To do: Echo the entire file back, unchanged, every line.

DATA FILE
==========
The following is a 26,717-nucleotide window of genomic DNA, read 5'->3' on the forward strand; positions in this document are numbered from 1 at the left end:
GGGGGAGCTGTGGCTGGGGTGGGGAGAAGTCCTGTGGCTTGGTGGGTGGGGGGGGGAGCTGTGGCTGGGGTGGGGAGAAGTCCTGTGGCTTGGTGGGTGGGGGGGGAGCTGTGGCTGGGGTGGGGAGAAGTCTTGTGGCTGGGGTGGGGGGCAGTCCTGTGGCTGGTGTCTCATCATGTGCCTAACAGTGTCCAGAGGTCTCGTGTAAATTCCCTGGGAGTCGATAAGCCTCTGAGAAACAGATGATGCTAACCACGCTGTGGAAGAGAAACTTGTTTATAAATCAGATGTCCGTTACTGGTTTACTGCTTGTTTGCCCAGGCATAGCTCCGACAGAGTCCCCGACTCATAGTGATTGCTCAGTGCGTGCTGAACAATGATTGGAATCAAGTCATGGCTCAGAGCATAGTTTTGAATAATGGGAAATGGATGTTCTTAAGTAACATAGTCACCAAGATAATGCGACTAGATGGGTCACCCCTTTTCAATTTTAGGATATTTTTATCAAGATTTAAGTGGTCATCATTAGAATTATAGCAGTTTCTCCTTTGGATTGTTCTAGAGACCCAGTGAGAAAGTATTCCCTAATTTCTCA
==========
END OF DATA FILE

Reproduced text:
The following is a 26,717-nucleotide window of genomic DNA, read 5'->3' on the forward strand; positions in this document are numbered from 1 at the left end:
GGGGGAGCTGTGGCTGGGGTGGGGAGAAGTCCTGTGGCTTGGTGGGTGGGGGGGGGAGCTGTGGCTGGGGTGGGGAGAAGTCCTGTGGCTTGGTGGGTGGGGGGGGAGCTGTGGCTGGGGTGGGGAGAAGTCTTGTGGCTGGGGTGGGGGGCAGTCCTGTGGCTGGTGTCTCATCATGTGCCTAACAGTGTCCAGAGGTCTCGTGTAAATTCCCTGGGAGTCGATAAGCCTCTGAGAAACAGATGATGCTAACCACGCTGTGGAAGAGAAACTTGTTTATAAATCAGATGTCCGTTACTGGTTTACTGCTTGTTTGCCCAGGCATAGCTCCGACAGAGTCCCCGACTCATAGTGATTGCTCAGTGCGTGCTGAACAATGATTGGAATCAAGTCATGGCTCAGAGCATAGTTTTGAATAATGGGAAATGGATGTTCTTAAGTAACATAGTCACCAAGATAATGCGACTAGATGGGTCACCCCTTTTCAATTTTAGGATATTTTTATCAAGATTTAAGTGGTCATCATTAGAATTATAGCAGTTTCTCCTTTGGATTGTTCTAGAGACCCAGTGAGAAAGTATTCCCTAATTTCTCA